Results tagged ‘ David Wright ’

Shortstop not necessarily dead for Mets’ Flores

Wilmer Flores has not played his natural position of shortstop professionally in the United States since 2011, when he was 19 years old. Despite the Mets’ clear weakness at that position, Flores’ name does not typically surface in discussions about it. And for good reason — the Mets have no immediate plans to use him there, in part because of the lack of mobility that scouts have long predicted for him.

But the notion of trying Flores at shortstop is not permanently dead. Mets general manager Sandy Alderson said this week that if Flores’ winter conditioning program pays the type of dividends the team hopes, it’s possible he could receive some reps at the position this spring.

“I don’t think we’d rule it out,” Alderson said in a telephone interview. “Why should we? I think we have to see how Spring Training plays out for him — is there going to be a spot for him in the lineup? Is there not? Is he going to be a bench player for us? Is he going to go to Las Vegas?”

Alderson pointed several times to the team-supervised conditioning program Flores attended in Michigan this winter alongside Lucas Duda, Ruben Tejada and several Mets prospects. This was the first winter of his career that Flores spent significant time focusing on his overall health rather than his baseball skills, according to the GM.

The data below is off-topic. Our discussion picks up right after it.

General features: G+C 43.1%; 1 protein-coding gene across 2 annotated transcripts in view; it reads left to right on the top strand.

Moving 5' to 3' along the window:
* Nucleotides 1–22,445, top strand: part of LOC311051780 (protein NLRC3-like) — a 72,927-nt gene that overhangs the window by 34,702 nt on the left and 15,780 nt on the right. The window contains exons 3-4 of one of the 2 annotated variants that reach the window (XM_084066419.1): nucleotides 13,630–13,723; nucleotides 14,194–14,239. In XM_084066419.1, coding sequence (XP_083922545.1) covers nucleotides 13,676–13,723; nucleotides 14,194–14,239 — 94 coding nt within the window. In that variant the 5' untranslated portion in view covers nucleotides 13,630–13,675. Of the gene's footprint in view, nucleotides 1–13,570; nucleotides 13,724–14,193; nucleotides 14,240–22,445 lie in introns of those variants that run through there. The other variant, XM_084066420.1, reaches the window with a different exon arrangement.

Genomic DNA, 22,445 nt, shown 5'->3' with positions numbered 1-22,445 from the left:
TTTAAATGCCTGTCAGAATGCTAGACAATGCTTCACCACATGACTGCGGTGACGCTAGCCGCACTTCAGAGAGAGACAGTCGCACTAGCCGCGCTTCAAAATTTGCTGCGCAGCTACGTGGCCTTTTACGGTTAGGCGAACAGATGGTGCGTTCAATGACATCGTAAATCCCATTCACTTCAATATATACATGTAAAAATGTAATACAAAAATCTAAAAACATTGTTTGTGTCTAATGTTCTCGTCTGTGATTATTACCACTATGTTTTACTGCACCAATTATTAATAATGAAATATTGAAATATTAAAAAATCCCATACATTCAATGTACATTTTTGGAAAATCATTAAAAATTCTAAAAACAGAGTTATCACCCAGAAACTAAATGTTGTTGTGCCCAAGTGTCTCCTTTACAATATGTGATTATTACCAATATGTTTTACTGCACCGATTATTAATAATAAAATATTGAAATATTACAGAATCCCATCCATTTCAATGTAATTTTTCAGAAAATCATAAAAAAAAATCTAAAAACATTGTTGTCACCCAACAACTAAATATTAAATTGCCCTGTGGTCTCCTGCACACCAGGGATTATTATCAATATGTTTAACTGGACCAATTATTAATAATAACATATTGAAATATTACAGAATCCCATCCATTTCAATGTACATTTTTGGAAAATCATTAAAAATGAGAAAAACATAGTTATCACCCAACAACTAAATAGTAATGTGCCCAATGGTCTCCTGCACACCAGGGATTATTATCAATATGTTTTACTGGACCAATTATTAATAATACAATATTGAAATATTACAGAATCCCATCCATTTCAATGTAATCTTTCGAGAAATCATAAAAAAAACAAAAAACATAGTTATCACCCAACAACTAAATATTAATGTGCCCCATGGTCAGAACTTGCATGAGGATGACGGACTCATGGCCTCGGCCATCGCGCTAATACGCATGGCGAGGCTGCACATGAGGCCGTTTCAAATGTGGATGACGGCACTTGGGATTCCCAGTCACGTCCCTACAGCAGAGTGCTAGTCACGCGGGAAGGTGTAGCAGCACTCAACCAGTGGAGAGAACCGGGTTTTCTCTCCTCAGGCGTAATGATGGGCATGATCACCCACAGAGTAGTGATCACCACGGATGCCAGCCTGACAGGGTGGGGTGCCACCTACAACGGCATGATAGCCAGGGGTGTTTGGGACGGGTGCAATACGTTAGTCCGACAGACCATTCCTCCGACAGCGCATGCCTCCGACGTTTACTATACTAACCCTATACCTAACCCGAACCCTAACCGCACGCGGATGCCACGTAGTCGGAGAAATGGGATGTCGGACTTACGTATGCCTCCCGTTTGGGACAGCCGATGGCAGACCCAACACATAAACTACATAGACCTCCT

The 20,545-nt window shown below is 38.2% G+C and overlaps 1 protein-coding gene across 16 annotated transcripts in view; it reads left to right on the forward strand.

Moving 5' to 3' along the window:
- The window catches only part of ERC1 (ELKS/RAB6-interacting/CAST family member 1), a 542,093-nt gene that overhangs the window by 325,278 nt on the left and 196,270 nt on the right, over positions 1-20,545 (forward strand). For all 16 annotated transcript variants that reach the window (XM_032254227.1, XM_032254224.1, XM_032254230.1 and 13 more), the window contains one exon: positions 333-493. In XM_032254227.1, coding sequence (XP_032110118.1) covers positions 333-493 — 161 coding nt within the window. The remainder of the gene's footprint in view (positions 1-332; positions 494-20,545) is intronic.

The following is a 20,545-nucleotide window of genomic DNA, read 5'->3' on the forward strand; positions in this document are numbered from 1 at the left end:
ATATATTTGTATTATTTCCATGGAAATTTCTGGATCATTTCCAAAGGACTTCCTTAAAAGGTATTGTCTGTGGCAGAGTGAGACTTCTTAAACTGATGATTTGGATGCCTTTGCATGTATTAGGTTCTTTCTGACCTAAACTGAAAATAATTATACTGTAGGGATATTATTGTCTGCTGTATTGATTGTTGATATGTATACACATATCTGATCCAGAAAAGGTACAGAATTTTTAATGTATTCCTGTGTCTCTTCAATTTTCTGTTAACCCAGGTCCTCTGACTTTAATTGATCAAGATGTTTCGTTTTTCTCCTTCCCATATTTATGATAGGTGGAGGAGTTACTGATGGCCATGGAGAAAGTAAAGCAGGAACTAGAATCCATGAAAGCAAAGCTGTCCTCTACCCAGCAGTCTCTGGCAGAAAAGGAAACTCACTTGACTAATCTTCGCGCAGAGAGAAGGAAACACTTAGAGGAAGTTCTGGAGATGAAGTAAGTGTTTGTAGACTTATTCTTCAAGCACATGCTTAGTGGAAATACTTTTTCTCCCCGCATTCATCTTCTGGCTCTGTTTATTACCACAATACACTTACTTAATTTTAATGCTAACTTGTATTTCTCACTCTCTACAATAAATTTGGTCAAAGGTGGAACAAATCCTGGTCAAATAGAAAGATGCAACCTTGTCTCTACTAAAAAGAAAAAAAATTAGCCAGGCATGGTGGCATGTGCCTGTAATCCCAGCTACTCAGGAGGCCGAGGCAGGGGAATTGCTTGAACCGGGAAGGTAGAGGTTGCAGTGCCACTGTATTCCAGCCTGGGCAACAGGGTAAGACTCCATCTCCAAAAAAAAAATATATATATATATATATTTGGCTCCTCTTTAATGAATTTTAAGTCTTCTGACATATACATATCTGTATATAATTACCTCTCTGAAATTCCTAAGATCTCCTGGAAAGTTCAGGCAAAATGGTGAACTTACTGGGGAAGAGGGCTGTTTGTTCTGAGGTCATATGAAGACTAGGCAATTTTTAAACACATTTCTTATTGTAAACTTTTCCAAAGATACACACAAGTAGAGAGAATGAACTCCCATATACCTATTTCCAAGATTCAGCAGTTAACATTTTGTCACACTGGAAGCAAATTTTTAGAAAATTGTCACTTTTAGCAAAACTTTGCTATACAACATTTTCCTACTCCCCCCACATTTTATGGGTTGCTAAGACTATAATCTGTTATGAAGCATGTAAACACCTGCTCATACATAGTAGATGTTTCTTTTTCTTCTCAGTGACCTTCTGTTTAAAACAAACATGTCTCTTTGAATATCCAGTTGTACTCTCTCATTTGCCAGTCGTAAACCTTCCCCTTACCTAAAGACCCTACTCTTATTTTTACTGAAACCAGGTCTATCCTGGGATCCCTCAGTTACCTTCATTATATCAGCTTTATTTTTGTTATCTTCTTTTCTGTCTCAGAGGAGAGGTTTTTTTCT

“I don’t want to place too much stock on four weeks of conditioning, but this is a guy who’s never really had the opportunity to develop himself physically the way players here in the United States do, who have a season and then an offseason,” Alderson said. “He’s never had an offseason. He’s always played. So this is a different type of offseason for him — one in which he’s been able to invest in his career. We’ll see how it pays off for him.

“I wouldn’t say [Flores to shortstop] is dead. I think that one of the things we want to see is how well he has done with his training regimen in Michigan. Before this offseason, I’m not sure he ever had any sort of structured, regimented conditioning program. The work that they have done on speed and agility and quickness, etc., may have an impact on his ability to play certain positions — including second base and conceivably even shortstop. But right now, that’s all speculation.”

Flores, who signed with the Mets as a 16-year-old international free agent in 2007, played shortstop exclusively over the first four years of his Minor League career. In 2012, he shifted to third base, before playing mostly second last year — partially an organizational response to third baseman David Wright signing an eight-year contract that runs through 2020.

Along the way, scouts have continually pegged Flores as a corner infielder, skeptical that his limited mobility would allow him to play a middle infield or corner outfield spot. But Flores held his own at second despite a nagging ankle injury, and Alderson is curious to see how he responds after two intensive fitness sessions near Ann Arbor, Mich.

“It became clear, if you watched him play last year and run the bases … that [conditioning] was an area that needed to improve,” Alderson said. “Since he’d never done any conditioning at all, you say to yourself, ‘Gee, there may be substantial opportunity for improvement. Let’s see what happens. Let’s try it.’ And that’s what we’ve done. We won’t know the benefits of that until we get down to Spring Training.”